Contagious fake news can really be hazardous to your health

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Contagious fake news can really be hazardous to your health


Medical authorities were in for a shock when they reviewed surveillance footage of a Sunday service at the River of Grace Community Church in Seongnam, Gyeonggi. As people filed in for a service on March 8, the pastor’s wife sprayed the mouths of each with a saltwater solution.

The idea was to protect churchgoers from infection. In fact, someone in the congregation was already infected, and the River of Grace Community Church became the second-biggest cluster of patients in the greater Seoul area, producing 52 confirmed infections as of Tuesday - possibly because of the spraying.

According to Kwon Ji-yeon, a fact-checker and journalist at a Christian news outlet, the church’s saltwater prophylactic ritual was prompted by a popular notion going around church groups in Korea: that a person can become immune to the virus if he or she maintains a body sodium level of 0.9 percent by gargling with saltwater twice a day.

“Small churches like this are largely attended by the elderly, who read about such folk remedies and are prone to believe them,” Kwon said on an MBC radio program Tuesday.

The saltwater benedictions at the River of Grace Community Church are just one example of genuinely fake news circulating amid the ongoing coronavirus outbreak.

Like Covid-19 itself, false information spreads rapidly from person to person, prompting behavior that doesn’t help combat the virus and possibly helps spread it.

The more pernicious variants dress themselves with a veil of authority, posing as information from official sources or experts.

One rumor that proved to be particularly contagious recently said the Ministry of Economy and Finance convened a meeting with the heads of Korea’s largest pharmaceutical firms, in which they concluded there was no real treatment for the coronavirus and that any infected person would have permanent lung damage.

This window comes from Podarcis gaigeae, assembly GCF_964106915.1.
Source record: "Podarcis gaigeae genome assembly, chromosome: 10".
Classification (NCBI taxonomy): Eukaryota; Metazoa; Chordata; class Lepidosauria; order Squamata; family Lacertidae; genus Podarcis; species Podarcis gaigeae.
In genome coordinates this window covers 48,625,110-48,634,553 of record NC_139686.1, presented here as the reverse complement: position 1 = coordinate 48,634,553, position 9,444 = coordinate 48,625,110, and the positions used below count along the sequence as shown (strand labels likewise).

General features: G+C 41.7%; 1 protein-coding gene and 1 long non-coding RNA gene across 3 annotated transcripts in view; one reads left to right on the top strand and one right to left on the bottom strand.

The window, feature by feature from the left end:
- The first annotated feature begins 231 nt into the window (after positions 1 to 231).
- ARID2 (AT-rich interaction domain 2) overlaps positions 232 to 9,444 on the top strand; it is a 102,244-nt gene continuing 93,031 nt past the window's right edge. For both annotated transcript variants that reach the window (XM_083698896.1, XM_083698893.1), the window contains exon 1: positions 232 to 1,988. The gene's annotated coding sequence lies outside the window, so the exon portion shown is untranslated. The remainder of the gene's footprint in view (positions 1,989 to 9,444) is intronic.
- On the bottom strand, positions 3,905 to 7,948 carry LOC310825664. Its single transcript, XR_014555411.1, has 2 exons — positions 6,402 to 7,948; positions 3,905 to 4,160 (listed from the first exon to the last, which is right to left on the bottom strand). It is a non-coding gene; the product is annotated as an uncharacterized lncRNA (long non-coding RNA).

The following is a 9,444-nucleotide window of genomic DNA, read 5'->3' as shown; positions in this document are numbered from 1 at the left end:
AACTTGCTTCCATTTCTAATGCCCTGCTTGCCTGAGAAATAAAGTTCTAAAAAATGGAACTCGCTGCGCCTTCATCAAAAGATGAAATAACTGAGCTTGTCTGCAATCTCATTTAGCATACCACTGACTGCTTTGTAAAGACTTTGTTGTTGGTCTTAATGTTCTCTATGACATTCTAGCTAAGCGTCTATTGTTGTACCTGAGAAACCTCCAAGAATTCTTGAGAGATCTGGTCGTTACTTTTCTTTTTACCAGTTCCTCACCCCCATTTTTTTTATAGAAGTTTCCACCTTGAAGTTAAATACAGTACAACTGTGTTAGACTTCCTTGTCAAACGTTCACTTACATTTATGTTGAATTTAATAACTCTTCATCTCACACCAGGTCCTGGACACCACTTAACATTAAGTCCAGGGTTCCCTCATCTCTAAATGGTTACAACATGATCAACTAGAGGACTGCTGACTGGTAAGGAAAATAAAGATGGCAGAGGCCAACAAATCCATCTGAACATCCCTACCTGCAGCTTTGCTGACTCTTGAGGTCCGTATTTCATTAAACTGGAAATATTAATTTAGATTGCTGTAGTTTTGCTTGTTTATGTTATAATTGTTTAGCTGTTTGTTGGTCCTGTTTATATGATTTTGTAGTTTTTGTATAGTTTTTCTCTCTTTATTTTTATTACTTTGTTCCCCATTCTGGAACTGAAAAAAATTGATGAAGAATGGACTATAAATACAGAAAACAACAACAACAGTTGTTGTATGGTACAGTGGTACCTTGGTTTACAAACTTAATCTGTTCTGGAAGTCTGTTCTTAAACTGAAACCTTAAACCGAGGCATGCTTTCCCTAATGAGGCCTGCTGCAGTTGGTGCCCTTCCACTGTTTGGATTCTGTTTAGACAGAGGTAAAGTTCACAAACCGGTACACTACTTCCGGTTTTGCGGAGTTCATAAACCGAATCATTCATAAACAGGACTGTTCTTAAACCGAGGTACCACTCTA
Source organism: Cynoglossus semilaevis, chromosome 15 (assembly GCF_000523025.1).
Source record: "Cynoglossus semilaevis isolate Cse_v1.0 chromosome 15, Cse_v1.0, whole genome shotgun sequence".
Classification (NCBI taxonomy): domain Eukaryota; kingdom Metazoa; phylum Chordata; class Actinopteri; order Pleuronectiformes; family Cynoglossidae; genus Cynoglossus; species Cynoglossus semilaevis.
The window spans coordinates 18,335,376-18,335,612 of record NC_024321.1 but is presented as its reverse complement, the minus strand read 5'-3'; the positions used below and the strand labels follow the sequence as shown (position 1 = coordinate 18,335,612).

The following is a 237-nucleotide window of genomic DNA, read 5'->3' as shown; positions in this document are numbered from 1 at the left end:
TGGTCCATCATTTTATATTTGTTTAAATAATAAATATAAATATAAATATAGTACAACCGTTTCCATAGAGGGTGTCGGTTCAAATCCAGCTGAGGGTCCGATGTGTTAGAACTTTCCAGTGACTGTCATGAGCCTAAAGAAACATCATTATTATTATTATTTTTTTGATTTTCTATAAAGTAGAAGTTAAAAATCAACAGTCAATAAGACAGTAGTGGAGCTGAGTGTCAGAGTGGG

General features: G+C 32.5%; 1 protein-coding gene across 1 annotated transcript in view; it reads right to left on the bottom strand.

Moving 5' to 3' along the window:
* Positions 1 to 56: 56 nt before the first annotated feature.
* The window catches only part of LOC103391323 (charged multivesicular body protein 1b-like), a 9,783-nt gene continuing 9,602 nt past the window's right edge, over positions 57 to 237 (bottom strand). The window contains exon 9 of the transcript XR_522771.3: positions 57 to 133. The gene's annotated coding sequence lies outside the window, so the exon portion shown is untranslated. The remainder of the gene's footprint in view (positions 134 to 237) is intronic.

No such meeting took place, but the impact of the rumor forced the Finance Ministry and pharmaceutical companies to make a public denial.

False information like this plays on instinctive fear provoked by an outbreak. At a time of many uncertainties, many people feel they have nothing to lose by keeping up with rumors and passing them along, whether they’re true or not.

“I know that such posts making the rounds are not always true, but the alarming situation right now makes me at least read all of them,” said one office worker in his 30s who said he was alarmed by news of the fictional meeting.

“The news that the Finance Ministry and pharmaceutical companies held a meeting appeared possible, and I think the rumor spread even faster because its purpose was to put some blame on the government.”

In many cases, rumors are attributed to medical experts or sources like foreign news outlets that average Koreans may find difficult to fact-check.

According to one of the more popular rumors, doctors believe the coronavirus scars and thickens lung tissue, leaving a person - even one who recovers - permanently dependent on medicine to breathe,.

Medical experts say there is little evidence to back up this claim and that most cases observed so far have not caused any more lung damage than regular pneumonia.

“I’ve looked at a vast array of records like medical reports and expert discussions, but I haven’t found any evidence to suggest that virus patients with light symptoms suffer serious lung damage,” said Oh Myoung-don, a Seoul National University Hospital doctor who leads a clinical committee for Covid-19.

Some fake news thrive on the confusion caused by the outbreak, often mixed in with bits of truth that add a modicum of credibility.

“Some false information is blatantly untrue and quickly dispelled,” said Hwang Yong-seok, a communications professor at Konkuk University. “But there are also those that take on their own life due to uncertainty, such as the rumors surrounding face masks.